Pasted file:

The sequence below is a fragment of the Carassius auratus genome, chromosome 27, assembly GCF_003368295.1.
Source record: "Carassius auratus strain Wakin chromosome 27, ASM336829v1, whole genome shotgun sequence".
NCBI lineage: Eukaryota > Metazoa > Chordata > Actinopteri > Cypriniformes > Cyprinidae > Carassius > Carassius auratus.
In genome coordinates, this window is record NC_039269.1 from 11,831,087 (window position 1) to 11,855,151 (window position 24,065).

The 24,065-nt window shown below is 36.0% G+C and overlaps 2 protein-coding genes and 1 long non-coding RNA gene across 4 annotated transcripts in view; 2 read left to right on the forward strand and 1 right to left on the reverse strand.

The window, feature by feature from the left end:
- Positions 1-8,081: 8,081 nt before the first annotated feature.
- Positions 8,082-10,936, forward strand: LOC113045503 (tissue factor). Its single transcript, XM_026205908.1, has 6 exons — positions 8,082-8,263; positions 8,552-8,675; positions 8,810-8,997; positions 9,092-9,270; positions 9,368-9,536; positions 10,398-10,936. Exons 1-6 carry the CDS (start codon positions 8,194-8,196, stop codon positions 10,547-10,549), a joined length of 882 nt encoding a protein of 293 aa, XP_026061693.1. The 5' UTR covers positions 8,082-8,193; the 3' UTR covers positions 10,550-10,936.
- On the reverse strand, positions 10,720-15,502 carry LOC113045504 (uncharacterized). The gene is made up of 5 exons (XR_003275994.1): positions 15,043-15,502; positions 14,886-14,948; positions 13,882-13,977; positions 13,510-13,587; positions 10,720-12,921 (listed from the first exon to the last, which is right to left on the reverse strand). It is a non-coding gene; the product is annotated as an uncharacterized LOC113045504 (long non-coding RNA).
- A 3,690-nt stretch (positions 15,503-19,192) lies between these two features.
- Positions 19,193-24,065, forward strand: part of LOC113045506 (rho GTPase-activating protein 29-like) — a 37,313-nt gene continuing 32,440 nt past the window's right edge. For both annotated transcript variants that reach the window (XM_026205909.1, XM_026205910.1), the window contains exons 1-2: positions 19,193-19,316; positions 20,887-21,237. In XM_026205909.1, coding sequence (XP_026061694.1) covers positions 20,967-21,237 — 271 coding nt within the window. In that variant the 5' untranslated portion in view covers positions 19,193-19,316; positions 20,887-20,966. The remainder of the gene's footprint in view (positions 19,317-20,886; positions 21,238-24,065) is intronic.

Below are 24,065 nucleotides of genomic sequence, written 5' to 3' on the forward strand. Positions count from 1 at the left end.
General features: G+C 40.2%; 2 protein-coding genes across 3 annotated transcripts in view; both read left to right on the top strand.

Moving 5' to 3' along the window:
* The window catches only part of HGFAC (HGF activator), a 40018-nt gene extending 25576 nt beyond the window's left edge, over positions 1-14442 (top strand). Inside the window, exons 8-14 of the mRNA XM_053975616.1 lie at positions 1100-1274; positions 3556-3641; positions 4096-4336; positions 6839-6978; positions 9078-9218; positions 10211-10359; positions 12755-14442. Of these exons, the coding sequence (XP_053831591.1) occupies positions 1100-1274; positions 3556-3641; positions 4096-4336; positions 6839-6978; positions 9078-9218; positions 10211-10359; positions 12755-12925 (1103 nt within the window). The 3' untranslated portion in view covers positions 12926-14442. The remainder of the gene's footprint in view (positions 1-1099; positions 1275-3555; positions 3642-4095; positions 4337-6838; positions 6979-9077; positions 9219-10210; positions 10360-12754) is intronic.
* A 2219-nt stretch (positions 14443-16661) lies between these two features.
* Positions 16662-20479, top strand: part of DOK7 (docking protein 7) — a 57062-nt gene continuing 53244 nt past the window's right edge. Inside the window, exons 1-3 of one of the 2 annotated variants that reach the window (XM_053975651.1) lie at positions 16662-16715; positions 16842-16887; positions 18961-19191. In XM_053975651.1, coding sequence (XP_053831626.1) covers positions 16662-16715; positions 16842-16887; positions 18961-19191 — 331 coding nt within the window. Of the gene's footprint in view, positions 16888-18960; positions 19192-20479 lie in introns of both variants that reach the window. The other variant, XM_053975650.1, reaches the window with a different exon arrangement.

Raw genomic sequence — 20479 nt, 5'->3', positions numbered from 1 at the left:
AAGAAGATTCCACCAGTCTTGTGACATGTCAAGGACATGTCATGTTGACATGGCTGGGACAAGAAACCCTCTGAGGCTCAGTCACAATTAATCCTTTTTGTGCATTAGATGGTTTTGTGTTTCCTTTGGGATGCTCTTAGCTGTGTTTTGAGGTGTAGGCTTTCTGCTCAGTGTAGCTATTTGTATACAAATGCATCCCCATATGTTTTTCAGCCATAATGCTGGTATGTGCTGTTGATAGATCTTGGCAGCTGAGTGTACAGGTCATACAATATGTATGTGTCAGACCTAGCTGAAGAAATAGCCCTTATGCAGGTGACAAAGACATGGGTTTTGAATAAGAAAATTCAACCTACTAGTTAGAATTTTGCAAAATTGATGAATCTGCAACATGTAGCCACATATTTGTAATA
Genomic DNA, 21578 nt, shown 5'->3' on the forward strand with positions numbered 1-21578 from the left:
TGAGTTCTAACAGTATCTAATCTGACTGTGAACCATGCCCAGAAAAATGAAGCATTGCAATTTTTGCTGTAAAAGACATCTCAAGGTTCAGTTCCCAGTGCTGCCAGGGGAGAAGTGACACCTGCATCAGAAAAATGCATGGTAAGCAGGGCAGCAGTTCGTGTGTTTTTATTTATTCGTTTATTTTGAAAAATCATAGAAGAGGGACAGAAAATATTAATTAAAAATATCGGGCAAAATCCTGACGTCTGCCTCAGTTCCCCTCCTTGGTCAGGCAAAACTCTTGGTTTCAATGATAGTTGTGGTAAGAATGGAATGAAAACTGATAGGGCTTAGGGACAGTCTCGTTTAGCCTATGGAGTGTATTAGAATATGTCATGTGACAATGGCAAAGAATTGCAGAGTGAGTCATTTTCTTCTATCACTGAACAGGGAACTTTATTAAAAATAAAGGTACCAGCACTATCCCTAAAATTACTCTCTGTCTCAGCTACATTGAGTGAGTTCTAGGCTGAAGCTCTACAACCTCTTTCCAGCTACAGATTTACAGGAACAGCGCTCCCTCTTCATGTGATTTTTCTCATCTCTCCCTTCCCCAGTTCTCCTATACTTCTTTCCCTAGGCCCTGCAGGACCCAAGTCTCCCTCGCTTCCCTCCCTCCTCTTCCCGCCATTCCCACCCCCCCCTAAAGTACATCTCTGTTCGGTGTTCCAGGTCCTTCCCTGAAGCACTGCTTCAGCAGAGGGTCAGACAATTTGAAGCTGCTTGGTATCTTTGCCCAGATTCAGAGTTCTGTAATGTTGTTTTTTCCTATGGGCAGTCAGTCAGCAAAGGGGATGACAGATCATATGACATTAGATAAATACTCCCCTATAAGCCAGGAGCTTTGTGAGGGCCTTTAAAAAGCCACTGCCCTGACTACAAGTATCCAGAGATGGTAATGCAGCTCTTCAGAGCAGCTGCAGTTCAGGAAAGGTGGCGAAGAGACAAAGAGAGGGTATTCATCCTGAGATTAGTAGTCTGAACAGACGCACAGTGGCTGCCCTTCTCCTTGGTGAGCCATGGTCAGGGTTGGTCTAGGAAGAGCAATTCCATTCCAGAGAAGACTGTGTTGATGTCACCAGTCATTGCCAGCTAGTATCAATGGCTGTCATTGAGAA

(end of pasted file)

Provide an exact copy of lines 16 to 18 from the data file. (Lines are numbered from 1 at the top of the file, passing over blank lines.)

* A 2219-nt stretch (positions 14443-16661) lies between these two features.
* Positions 16662-20479, top strand: part of DOK7 (docking protein 7) — a 57062-nt gene continuing 53244 nt past the window's right edge. Inside the window, exons 1-3 of one of the 2 annotated variants that reach the window (XM_053975651.1) lie at positions 16662-16715; positions 16842-16887; positions 18961-19191. In XM_053975651.1, coding sequence (XP_053831626.1) covers positions 16662-16715; positions 16842-16887; positions 18961-19191 — 331 coding nt within the window. Of the gene's footprint in view, positions 16888-18960; positions 19192-20479 lie in introns of both variants that reach the window. The other variant, XM_053975650.1, reaches the window with a different exon arrangement.

Raw genomic sequence — 20479 nt, 5'->3', positions numbered from 1 at the left: